There was a time when summer was dedicated to playing outside, walking to the beach, riding bikes, cutting the grass once a week, and helping mom weed the garden every once in a while. Summer meant we got to stay up late, get popsicles from the Good Humor man, and sleep on the screened-in porch. There was a time when no one worried about reading lists or extra tutoring in the summer. No one went to acting or band camp. The day school got out, we piled into cars and went to the beach for the whole summer. My mother would buy two dozen plums on Tuesday, and by Thursday morning they were gone. Every day she packed us up, grabbed her book, her beach chair, her hat and walked us down to the beach where we would stay for hours. We spent our days playing in the water and eating sandy sandwiches. I can still see her sitting on the water’s edge with her sunglasses on, reading her book and smoking her Winston cigarettes. She would look up and remind us to watch the little ones, and then go right back to her book. In the late afternoons, we would all be told to go to our rooms and read for an hour or two. I loved those hours, because I would snatch up my mother’s books as soon as she had finished with them. My brothers would usually fall asleep within about five minutes. When we hit our teens, my parents bought an ice cream shop on the boardwalk, and eight of us worked there. It kept us out of trouble for a few hours a day, and we got to eat a lot of “free” ice cream – and so did our friends! This was clearly not a money-making venture, and was abandoned after one summer. Most of us can’t replicate the summers of the 60’s and 70’s, but we can make sure that our summer includes time for play and discovery and naps and ice cream. It may take planning, and it may mean that you have to leave the office early sometimes, or even take a few days off – but it will be worth it. You don’t have to orchestrate every minute – you shouldn’t orchestrate every minute! Allow your children to figure out what to do with those free hours. Leave the electronics out of it – play word games or talk about what it was like for you growing up. Try three days in a row with no schedule, no electronics and no TV. Think you can do it? Your children can, I promise, and after the first couple of hours, they will enjoy themselves – especially if you can step back and allow them to find their way to the fun!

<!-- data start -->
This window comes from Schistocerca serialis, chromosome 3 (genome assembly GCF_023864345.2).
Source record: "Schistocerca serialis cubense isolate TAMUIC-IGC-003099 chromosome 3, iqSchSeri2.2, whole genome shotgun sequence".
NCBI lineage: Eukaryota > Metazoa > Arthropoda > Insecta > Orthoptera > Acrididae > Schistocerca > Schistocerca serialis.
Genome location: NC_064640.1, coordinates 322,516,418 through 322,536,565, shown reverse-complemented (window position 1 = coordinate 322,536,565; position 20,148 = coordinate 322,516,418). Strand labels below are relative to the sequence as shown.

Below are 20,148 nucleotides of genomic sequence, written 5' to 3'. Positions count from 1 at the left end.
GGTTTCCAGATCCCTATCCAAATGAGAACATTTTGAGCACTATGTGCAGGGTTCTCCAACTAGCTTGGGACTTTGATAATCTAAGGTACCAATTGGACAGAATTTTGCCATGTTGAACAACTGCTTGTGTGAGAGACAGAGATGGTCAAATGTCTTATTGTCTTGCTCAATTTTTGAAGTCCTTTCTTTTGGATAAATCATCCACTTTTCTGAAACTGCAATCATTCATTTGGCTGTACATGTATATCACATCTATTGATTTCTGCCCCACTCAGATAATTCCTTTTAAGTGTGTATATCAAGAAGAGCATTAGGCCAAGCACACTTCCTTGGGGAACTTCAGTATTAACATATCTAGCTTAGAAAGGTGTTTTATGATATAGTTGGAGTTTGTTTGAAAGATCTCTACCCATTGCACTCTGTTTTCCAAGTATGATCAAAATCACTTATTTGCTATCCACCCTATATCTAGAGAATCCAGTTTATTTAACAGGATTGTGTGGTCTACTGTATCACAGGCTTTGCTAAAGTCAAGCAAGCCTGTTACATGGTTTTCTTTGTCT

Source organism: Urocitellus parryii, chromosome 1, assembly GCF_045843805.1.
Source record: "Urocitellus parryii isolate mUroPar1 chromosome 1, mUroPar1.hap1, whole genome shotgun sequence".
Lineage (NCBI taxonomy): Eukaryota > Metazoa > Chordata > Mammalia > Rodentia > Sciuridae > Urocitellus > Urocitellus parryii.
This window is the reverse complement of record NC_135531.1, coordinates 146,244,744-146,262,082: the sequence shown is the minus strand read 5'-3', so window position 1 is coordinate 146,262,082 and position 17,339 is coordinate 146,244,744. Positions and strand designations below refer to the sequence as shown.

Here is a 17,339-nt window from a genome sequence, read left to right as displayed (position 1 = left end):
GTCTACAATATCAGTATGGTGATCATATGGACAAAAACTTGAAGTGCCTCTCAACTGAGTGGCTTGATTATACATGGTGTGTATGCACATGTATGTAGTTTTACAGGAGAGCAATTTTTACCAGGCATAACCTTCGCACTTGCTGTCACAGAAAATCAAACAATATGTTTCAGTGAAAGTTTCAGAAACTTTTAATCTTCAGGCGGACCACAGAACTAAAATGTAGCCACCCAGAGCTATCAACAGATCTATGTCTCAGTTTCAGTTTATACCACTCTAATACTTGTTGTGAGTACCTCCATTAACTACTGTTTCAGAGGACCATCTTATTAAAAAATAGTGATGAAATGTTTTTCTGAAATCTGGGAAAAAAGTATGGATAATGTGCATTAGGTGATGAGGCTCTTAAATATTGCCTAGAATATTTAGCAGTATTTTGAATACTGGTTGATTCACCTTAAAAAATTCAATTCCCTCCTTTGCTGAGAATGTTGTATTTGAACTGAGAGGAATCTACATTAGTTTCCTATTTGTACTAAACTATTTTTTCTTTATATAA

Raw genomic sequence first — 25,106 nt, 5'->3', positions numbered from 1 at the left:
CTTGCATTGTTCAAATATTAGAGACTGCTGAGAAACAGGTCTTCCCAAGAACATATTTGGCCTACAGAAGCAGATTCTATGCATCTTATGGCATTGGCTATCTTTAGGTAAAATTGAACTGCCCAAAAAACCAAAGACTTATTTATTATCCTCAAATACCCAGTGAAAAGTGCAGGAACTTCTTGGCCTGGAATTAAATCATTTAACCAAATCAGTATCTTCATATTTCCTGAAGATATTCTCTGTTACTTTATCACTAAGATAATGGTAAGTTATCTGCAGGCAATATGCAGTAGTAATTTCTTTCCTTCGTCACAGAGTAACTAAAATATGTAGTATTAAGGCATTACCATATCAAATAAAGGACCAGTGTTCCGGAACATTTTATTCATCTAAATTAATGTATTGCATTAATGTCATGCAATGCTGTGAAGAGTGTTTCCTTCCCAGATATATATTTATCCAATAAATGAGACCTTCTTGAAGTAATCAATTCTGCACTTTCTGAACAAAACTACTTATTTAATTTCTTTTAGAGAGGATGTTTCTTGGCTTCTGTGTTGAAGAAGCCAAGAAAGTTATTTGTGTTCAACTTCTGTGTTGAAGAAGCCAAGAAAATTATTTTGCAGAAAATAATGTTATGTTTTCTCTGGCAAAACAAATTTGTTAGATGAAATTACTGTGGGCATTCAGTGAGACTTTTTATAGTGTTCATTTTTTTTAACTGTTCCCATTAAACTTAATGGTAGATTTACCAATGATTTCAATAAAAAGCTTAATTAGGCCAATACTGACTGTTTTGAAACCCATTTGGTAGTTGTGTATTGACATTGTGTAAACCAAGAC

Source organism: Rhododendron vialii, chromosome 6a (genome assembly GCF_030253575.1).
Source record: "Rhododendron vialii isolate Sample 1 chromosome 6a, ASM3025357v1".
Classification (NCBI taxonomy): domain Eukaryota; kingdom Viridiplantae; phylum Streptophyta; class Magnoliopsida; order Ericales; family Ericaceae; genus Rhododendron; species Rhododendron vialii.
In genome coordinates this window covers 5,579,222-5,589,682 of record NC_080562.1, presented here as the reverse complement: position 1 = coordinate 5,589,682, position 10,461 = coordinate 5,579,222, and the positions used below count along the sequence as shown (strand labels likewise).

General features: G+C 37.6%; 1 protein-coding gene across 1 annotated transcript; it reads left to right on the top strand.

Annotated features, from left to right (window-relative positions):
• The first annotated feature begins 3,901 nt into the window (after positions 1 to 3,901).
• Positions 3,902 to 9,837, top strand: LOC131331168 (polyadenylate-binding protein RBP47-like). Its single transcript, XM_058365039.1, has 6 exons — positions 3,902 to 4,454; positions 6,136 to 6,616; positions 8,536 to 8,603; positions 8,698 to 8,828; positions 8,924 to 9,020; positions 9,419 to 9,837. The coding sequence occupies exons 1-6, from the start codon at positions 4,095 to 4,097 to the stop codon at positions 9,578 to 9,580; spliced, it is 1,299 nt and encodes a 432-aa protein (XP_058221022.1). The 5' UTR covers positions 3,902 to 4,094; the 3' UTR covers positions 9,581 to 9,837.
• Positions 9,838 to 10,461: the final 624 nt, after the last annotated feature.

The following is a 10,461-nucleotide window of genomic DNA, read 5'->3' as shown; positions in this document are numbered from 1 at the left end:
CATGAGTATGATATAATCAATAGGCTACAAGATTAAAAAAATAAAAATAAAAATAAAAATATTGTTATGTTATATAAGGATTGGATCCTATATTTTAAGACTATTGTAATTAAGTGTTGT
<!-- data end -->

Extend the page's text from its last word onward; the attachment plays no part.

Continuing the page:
“At the end of the day your feet will be dirty, your hair will be messy, and your eyes will sparkle!”
1 Third and Fourth Grade to Elizabeth Ann Seton Shrine in Emmitsburg
Graduation Mass, 7:00pm, followed by reception in the gym
2 Fourth Quarter ends
Little Group and PreK last day.
Little Group and PreK end of year program, 9:30am followed by reception in the
Superintendent William Ryan visits OLOL at noon
7 Early Dismissal, 12:10pm
8 Early Dismissal, 12:10pm
9 Last day of school, Awards Assembly, 11:00am
Dismissal at 12:10pm, NO AFTERCARE
Mrs. McGann, Principal
OLOL Wednesday Words by Patricia McGann is licensed under a Creative Commons Attribution-NonCommercial-NoDerivatives 4.0 International License.